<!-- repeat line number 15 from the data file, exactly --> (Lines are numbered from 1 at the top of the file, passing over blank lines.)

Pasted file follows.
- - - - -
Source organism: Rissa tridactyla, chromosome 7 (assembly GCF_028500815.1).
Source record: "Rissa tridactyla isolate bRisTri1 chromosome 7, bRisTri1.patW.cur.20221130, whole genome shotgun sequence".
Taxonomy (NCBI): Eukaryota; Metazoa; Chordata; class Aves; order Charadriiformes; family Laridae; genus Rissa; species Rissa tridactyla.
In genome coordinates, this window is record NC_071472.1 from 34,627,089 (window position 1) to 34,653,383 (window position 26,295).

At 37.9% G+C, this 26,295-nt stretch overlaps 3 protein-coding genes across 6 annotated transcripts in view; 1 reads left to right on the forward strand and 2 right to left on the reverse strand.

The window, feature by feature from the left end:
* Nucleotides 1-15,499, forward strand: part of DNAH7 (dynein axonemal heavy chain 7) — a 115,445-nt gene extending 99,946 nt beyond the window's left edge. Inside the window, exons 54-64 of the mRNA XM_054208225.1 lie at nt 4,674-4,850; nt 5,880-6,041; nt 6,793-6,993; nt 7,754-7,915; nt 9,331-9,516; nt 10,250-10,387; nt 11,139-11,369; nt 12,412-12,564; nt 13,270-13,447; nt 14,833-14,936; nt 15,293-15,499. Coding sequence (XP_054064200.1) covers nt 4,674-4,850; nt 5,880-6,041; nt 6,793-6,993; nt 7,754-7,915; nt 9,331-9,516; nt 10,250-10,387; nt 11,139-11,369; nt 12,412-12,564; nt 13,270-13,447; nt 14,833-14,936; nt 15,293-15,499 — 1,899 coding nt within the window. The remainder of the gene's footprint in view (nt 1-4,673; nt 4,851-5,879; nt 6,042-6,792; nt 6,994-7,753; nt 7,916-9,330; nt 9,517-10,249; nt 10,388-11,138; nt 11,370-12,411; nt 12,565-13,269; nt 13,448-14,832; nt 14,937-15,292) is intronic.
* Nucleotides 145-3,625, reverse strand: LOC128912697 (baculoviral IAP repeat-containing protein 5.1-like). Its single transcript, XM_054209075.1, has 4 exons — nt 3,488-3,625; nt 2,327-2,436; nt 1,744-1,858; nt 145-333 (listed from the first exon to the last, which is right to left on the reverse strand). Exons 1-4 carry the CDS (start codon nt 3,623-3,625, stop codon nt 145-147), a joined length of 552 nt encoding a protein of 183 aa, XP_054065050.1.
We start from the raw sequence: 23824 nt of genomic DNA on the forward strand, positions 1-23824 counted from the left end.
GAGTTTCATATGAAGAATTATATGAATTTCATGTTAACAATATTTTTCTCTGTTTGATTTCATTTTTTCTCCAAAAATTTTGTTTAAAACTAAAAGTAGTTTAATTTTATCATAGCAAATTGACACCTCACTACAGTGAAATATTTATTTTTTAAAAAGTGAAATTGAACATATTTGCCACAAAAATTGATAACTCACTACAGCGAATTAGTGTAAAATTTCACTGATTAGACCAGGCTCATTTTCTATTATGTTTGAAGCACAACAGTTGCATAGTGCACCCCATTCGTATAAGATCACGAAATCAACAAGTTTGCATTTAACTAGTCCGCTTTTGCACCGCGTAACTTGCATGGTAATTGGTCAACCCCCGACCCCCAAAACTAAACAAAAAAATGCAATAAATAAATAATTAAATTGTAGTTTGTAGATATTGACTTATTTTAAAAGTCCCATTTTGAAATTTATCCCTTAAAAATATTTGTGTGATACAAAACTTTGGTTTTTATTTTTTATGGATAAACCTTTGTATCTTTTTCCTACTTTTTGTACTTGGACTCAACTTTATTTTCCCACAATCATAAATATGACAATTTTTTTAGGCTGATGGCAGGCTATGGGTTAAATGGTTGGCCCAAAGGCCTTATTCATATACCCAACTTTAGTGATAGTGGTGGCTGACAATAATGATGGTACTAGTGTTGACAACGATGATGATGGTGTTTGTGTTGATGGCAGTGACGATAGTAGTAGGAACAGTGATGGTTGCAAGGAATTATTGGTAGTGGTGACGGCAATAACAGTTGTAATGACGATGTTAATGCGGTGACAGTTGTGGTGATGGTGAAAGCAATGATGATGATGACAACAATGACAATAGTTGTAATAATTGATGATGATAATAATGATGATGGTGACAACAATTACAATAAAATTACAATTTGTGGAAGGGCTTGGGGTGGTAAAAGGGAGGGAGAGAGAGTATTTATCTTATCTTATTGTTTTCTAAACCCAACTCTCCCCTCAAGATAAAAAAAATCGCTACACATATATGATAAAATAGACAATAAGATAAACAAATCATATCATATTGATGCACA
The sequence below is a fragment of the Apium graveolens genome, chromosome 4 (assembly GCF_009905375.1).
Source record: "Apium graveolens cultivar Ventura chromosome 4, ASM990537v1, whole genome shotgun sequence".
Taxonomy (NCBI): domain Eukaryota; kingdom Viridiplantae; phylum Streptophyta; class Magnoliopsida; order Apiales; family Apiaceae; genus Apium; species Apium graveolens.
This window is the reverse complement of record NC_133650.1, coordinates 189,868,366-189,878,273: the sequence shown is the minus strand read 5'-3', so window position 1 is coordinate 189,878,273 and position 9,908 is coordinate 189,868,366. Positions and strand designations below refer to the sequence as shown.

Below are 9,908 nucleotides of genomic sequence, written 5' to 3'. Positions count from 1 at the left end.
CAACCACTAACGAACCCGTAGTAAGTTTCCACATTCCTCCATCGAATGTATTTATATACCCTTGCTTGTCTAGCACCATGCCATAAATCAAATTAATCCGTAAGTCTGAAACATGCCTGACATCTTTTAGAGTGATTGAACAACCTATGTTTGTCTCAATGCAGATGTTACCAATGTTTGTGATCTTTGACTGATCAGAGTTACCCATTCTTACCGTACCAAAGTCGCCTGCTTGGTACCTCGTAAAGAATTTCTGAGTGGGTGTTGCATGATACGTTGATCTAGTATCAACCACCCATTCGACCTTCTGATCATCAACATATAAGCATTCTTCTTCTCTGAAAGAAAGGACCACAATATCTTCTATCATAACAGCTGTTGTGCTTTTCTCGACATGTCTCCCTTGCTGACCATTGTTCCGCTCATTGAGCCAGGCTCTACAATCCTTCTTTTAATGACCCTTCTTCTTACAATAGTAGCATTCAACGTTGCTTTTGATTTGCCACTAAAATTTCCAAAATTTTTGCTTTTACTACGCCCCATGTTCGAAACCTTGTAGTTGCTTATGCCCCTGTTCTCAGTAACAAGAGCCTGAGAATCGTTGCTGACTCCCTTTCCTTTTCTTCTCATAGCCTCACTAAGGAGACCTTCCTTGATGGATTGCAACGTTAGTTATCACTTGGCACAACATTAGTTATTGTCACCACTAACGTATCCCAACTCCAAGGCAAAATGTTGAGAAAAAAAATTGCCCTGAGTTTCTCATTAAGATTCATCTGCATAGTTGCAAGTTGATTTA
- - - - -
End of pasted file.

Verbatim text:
Below are 9,908 nucleotides of genomic sequence, written 5' to 3'. Positions count from 1 at the left end.